With the political environment decided for another two years, we can take some comfort in the age old human adage: “somehow, things never change.” Contrary to either side’s claim to a mandate, the bare and ugly fact remains that our country is evenly split between two opposing political views. The views are so fundamentally opposite that any compromise is hard to imagine. After all, we are not fighting about highway funds, or federal contracts here. The fiscal cliff negotiations are about whether we take a big step into socialism or remain capitalistic and free market oriented. Compromise, therefore, means that one or both sides must abandon basic beliefs and ideologies…highly unlikely. More likely is a “camouflage” compromise, kicking the can down the road toward another Greece.
Further complicating this issue is an emotional like/dislike factor emerging after months of damaging rhetoric from both sides. About the only clear conclusion we can draw from this election is that the majority of American voters dislike the “wealthy” along with those institutions associated with wealth.
It is easy to dislike those who flaunt wealth and exhibit a demeaning attitude toward others, but we must understand that wealth is an essential ingredient of a free economy. Likewise, free economies will always have the “less fortunate,” since men are not created equal. Nevertheless, we can expect policies to be tilted toward the current majority view. We do not see the Administration abandoning the redistributive view that helped win reelection for the Democrats and the Senate majority. Accordingly, the outcome of the fiscal cliff negotiations is likely to contain a negative outlook with respect to growth. The only question remaining to be answered is how negative, and when will it take effect? More importantly, who will be negatively affected and where is the silver lining?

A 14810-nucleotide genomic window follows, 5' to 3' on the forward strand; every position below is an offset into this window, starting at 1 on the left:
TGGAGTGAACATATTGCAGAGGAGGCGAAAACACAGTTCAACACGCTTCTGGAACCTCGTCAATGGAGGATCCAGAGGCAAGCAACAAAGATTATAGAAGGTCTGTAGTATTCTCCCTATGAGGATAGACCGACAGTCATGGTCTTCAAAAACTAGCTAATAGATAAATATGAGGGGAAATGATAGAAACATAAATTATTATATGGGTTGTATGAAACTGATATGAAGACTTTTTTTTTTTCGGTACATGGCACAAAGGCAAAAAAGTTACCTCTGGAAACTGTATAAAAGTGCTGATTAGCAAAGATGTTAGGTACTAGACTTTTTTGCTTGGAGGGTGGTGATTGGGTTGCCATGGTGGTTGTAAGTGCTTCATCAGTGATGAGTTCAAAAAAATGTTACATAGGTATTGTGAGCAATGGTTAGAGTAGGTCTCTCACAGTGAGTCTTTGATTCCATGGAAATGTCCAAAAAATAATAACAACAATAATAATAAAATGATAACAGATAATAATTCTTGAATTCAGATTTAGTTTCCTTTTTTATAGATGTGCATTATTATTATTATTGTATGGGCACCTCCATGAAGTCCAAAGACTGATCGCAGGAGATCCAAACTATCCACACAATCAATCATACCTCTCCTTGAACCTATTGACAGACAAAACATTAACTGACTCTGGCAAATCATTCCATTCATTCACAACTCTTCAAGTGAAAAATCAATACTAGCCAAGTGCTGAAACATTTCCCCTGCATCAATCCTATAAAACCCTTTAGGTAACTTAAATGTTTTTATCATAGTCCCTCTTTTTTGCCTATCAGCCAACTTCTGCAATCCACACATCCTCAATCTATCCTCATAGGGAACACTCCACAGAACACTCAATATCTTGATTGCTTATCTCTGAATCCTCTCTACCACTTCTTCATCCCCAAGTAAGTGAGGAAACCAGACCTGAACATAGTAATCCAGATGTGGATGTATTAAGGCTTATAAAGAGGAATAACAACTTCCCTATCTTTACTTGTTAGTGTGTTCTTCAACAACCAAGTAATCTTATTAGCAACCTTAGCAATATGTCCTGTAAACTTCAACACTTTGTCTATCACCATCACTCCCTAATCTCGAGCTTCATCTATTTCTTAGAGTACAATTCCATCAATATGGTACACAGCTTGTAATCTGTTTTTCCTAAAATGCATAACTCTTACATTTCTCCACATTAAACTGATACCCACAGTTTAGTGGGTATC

The first and most obvious probability is that there is no middle ground to be found, thus forcing us over the fiscal cliff. Going back to the Clinton tax policies will mean a significant income tax hike for all Americans, virtually guaranteeing a recession next year. Also inherent in the Clinton tax package is a 55% hike in the capital gains tax, a 300% hike in the tax on dividends, and a 66% increase in the estate tax. Combined with these tax hikes is a sequester of Government spending of $1 trillion, mostly coming from Defense and Healthcare. This scenario is distinctly negative toward economic growth, and we give it a 40% probability of happening.
A second scenario would be to have the tax increases only apply to those making $200,000 and above ($250,000 married). The sequester of funds will be substituted with lesser spending cuts. Also imminent is a 25% increase in the inheritance tax. Since this is the President’s opening plan, we doubt that the Republican House will accept it in its entirety. The scenario resulting from this plan is also decidedly negative, but less so than the first scenario. We assign a low probability to its being accepted prior to December 31. After the new year passes, however, it is quite likely, as Democrats will present Republicans with a tax cut for those earning less than $250,000 along with a somewhat lower estate tax. After all, when have Republicans refused to sign a tax cut bill? In other words, the President’s proposal is more likely after going over the cliff. A combination of scenario one followed by scenario two next year is the most likely with a 50% probability.